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Growing Plants in
Dalgety Bay


Some notes on conditions and the local climate.

This page is intended for folks just moving into the area or just becoming interested in gardening. The idea is to give some tips of the kind of growing conditions likely to be encountered in Dalgety Bay.

Despite being situated in east central Scotland, Dalgety Bay manages to enjoy a relatively mild climate. This is mostly due to the proximity to the river Forth and the low lying ground (all under 150 ft ASL). Where this is most noticable is in the timing of the seasons and the variety of tender plants that are successfully grown.

Never-the-less most of the Bay is quite exposed to the South, South East and West and through wind-chill effects, it can at times get as cold as any other low-lying part of Scotland. Wind strength is another factor and strong winds and fierce gales are common, as is salt laden air.

For success with tender plants therefore, try to take advantage of what shelter is available and use the heat stored in house and boundary walls to create a milder microclimate for your plants. Remember also that fences, when they can be made to stay up, also provide good wind breaks.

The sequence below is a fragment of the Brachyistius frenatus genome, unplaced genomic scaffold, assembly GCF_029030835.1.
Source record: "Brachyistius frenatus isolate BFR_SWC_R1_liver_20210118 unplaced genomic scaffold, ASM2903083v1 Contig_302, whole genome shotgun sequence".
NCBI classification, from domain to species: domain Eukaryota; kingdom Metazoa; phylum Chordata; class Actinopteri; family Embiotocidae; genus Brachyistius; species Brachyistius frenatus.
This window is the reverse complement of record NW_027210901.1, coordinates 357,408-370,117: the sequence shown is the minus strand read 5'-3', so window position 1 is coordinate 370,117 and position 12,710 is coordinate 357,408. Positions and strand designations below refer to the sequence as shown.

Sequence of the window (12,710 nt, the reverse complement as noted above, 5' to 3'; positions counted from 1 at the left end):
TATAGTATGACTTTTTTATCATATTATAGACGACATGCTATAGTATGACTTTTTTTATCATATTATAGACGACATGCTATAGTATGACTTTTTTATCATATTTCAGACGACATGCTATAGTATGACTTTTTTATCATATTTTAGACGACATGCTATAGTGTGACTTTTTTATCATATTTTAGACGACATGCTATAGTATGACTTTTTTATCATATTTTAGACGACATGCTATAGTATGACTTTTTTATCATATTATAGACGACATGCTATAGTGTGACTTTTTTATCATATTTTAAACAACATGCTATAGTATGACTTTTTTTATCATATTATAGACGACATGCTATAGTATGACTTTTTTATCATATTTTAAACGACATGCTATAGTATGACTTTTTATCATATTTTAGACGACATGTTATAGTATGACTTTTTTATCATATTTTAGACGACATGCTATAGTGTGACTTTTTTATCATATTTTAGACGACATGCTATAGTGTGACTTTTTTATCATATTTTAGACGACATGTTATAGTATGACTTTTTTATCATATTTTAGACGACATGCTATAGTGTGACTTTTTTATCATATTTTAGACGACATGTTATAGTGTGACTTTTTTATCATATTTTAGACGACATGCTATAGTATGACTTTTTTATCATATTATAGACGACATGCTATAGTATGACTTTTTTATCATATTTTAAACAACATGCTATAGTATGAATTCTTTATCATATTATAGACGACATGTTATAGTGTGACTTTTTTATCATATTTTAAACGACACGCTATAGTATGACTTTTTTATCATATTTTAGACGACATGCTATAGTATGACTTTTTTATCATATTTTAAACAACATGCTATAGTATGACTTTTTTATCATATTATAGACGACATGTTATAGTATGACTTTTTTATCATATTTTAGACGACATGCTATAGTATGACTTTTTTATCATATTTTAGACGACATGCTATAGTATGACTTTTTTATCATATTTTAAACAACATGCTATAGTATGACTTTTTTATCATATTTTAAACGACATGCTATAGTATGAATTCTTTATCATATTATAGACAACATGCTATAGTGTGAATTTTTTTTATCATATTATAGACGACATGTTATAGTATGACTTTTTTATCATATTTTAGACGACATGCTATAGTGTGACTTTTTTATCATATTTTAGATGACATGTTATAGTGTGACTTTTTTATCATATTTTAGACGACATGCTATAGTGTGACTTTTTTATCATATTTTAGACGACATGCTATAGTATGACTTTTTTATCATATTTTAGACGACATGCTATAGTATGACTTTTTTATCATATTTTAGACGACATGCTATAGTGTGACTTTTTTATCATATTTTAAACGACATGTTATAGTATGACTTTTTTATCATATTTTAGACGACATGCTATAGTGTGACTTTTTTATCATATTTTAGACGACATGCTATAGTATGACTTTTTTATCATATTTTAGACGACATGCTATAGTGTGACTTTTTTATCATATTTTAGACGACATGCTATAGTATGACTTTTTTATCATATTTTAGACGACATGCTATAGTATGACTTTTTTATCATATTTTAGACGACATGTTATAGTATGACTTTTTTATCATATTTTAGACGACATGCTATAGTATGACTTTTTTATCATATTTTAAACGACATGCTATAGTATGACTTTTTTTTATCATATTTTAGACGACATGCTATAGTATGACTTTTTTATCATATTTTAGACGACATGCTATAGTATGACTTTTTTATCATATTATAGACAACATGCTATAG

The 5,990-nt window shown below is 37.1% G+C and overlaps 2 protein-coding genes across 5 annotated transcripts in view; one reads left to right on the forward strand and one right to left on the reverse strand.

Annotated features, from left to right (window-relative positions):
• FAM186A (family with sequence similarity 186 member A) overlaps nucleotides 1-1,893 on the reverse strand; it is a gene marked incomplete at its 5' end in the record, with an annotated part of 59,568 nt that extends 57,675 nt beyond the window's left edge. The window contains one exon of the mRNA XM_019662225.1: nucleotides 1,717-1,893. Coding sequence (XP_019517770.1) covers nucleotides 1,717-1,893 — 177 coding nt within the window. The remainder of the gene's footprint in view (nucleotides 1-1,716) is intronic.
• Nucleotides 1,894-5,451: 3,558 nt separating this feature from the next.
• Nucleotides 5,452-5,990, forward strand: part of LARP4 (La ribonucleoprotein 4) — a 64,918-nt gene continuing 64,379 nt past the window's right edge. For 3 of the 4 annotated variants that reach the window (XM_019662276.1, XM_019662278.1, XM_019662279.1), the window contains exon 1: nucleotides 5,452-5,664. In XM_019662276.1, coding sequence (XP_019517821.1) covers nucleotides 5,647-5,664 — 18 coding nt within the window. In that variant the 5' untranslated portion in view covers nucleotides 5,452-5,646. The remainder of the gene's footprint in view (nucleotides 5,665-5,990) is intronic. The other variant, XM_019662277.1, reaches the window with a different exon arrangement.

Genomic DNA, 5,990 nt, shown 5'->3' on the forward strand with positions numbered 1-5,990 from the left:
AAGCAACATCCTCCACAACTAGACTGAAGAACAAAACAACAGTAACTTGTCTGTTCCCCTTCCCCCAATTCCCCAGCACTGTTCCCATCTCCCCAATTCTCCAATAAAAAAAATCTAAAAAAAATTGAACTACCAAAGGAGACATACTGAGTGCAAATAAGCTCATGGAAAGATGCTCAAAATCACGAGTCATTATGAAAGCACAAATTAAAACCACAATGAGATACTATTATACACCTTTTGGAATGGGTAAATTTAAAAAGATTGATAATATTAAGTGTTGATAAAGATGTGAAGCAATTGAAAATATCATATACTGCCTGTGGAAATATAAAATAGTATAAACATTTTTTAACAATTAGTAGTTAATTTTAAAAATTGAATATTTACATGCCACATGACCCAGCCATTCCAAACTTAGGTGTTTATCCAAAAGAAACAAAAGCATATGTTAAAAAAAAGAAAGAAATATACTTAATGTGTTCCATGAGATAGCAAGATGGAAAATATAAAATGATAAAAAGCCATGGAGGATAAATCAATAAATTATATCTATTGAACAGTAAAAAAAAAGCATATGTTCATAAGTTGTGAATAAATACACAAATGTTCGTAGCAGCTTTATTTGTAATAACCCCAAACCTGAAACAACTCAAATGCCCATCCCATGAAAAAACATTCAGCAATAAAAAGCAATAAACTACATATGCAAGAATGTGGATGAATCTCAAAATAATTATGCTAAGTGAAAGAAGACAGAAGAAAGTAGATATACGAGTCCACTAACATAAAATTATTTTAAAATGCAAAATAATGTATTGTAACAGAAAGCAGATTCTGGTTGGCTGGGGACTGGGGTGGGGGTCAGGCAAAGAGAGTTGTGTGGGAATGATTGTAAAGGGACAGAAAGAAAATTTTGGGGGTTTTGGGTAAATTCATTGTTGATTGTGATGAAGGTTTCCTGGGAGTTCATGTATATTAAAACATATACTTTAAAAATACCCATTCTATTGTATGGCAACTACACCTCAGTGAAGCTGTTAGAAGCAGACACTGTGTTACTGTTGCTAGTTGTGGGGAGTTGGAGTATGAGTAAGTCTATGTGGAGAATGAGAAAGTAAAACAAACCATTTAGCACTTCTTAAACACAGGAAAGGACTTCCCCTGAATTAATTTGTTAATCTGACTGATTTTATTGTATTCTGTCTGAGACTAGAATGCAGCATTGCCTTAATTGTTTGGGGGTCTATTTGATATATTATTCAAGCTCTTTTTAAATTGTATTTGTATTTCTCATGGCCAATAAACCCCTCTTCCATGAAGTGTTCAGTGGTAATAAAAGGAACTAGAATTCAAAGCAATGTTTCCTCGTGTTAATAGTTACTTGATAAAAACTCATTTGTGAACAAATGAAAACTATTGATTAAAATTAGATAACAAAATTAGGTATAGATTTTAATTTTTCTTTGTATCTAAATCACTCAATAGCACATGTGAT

Dalgety Bay has a variety of soil types. The underlying subsoil is clay on limestone although some gardens are almost all sand below the top soil.

Acid loving plants tend to grow well, as evidenced by the number of conifers and heathers planted. Care must be taken with lime loving plants, like pinks. But in order to best appreciate your own growing conditions, you should have your soil tested. This can be accurately determined by any of the professional horticultural societies who normally offer this service for a fee. It may also be achieved (less accurately) by using a kit which is available from any garden centre. The acidity or alkalinity of your soil can then be adjusted by top dressing or digging-in the appropriate material.

It is also a good idea to see what is growing well in other gardens in the Bay. You can also ask for advice on which plants to grow from other Society members, or from any of the local garden centres.



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